Facebook’s about-face on privacy; life in the Garden State; Midnight Oil’s Peter Garrett, Australia’s new environment minister.



The popular social networking website


just backed down from a controversial new advertising program after a revolt by thousands of members. Facebook had launched Beacon, which was using “social advertising” technology to broadcast information about online purchases without many users’ consent. The idea was to convert private commerce into public endorsements: “Ben Bloom ate at the restaurant Junnoon,” read one ad, with a prominent head shot of Ben displayed next to the company logo. But what if Ben didn’t want his lunch date to be an ad? Beacon enrolled people automatically, offering users a choice to “opt out” of each ad on an individual basis.

Many people didn’t like that, so they protested, naturally, on Facebook.


started a group demanding that Beacon switch to “opt in”–a default to protect uninformed users–and allow people to reject the program completely in one click. A new group, Facebook: Stop Invading My Privacy!, quickly swelled to more than 50,000 members. It was a hub for activism, news and stories about Beacon snafus, including Christmas surprises spoiled by posted ads. Students from across the country signed up to lead the group as self-declared “privacy avengers,” and its message board drew more than 1,000 posts in less than two weeks. Then Facebook conceded to the first demand, scaling back Beacon so users must choose to participate. MoveOn declared victory, crediting “everyday Internet users.” The partial retreat was especially striking because last year, a much larger protest group of 700,000 users did not compel Facebook to abandon the “feed,” a new feature that blasts updates about people to their personal networks. This time, however, the activism was not limited to decentralized complaints. MoveOn added critical leadership and a practical reform agenda, while users spread the word about Facebook on Facebook.   ARI MELBER


On December 3 a New Jersey State Senate committee voted to rid the justice system of state-sanctioned murder, once and for all. With the Death Penalty Elimination bill on a fast track and Governor

Jon Corzine

vowing to sign it, New Jersey could become the first state to abolish the death penalty since capital punishment was reinstated in 1976 by the Supreme Court.

The bill hit a roadblock (built of political cowardice) last spring, when Senate Democrats–facing elections–sidelined a vote on it to avoid looking “soft on crime.” Now the same lawmakers may pass the law as was originally recommended in January by a commission that had held months of public hearings on the issue. With executions stalled across the country pending a Supreme Court ruling on lethal injection, now is the time for other states to hold similar hearings to rethink their death penalty laws. This has already happened in New York, California and other states. In Ohio–whose last execution was gruesomely botched–a judge recently announced plans to scrutinize the way the state kills its prisoners.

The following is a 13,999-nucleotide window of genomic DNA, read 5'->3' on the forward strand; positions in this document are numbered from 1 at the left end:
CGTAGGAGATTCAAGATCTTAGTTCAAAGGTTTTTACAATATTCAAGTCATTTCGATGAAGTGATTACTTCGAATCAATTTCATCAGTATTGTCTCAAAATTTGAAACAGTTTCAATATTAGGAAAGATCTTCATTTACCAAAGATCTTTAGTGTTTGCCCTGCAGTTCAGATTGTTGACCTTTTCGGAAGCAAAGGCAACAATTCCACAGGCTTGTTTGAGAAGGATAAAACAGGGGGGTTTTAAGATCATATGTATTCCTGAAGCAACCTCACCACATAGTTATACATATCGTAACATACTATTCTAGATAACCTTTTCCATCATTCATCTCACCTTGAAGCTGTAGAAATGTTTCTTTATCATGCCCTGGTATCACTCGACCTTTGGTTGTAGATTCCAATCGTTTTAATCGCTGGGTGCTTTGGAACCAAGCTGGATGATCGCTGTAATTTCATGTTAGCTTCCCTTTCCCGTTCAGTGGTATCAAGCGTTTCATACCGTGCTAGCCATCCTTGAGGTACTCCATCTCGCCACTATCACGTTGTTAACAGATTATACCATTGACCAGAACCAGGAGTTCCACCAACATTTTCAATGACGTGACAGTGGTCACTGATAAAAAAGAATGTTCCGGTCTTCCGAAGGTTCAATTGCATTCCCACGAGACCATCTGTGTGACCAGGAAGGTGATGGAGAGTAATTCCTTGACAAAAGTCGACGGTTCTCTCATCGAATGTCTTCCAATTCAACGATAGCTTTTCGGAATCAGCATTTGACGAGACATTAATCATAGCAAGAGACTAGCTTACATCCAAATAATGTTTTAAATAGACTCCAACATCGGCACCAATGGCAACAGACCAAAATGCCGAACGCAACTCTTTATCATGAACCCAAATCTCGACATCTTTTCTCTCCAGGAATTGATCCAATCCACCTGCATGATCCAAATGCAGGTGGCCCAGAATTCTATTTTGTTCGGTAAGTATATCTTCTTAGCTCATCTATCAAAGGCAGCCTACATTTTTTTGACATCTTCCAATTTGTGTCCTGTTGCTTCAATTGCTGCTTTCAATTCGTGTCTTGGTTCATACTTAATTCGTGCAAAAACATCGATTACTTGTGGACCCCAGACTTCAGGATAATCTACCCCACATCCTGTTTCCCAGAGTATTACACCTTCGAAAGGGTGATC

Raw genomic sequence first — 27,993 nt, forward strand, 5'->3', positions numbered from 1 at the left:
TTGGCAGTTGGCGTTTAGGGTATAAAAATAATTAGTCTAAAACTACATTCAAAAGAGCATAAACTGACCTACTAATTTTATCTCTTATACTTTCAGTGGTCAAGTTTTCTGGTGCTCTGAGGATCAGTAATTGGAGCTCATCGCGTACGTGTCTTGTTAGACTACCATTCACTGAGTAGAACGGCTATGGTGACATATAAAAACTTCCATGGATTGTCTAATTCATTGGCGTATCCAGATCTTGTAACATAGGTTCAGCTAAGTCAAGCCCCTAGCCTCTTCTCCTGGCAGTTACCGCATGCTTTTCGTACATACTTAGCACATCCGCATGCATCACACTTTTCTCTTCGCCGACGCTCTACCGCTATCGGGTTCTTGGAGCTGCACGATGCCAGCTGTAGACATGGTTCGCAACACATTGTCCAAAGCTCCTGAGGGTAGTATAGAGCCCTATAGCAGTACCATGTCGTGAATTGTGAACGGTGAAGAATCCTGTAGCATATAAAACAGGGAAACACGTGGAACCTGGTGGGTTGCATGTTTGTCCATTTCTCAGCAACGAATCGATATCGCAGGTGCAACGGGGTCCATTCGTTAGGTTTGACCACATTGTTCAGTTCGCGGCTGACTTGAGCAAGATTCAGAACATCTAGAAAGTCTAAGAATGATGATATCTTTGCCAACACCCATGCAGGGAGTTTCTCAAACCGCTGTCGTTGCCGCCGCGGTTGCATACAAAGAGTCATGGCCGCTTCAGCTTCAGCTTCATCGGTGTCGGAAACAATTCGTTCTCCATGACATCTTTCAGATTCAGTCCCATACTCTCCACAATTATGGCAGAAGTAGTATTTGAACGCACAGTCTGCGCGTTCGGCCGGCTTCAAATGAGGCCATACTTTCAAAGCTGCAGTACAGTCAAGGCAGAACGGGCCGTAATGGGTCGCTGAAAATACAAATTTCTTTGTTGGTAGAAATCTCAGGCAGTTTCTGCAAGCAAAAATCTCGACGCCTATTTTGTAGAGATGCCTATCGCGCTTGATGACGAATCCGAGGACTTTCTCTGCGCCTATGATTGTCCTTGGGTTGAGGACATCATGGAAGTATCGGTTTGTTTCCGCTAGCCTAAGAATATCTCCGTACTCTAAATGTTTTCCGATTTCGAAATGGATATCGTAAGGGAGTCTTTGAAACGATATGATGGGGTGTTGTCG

Lawmakers in search of alternatives to the death penalty will likely take their cues from New Jersey, whose legislation exchanges death sentences for life without the possibility of parole. It’s a commonly suggested substitute–even among death penalty foes–but one riddled with many of the same flaws as the death penalty itself: racism, class bias and overzealous prosecutions that lead to wrongful convictions. If there truly is, as the New Jersey commission concluded, “increasing evidence that the death penalty is inconsistent with evolving standards of decency,” surely the same can be said for a punishment that condemns people–including juveniles and the innocent–to a living death that can only be described as cruel and unusual.    LILIANA SEGURA


Almost two decades ago,

Peter Garrett

and his band,

Midnight Oil

, were at the top of their edgy, politically charged international fame. In May 1990 the militantly green Australian rockers commandeered a spot outside New York City’s Exxon Building, pitching a banner that read Midnight Oil Makes You Dance, Exxon Oil Makes Us Sick before launching into a blistering version of their anthem “Dreamworld,” which contained a snarling message for corporate polluters: “Your dreamworld is just about to end.”

Now Garrett–the law school graduate turned singer who once declared, “We can’t treat the world like a garbage dump, and there’s more to life than profit and loss”–is off the streets and into the suites as Australia’s environment minister. A Labour Party member of Parliament for three years, Garrett was appointed to the cabinet by new prime minister

Kevin Rudd

, who has pledged to radically alter his country’s approach to global warming. Garrett will be in the forefront of that push, although now he’s the one feeling the pressure from environmentalists. Australia’s Green Party, which received more than a million votes nationally and now holds five seats in the country’s closely divided Senate, is prodding Garrett to abandon the relative caution he has displayed since trading his T-shirt for a politician’s suit. The Greens are hoping Garrett hasn’t forgotten that he was right about there being more to life than profit and loss.   JOHN NICHOLS

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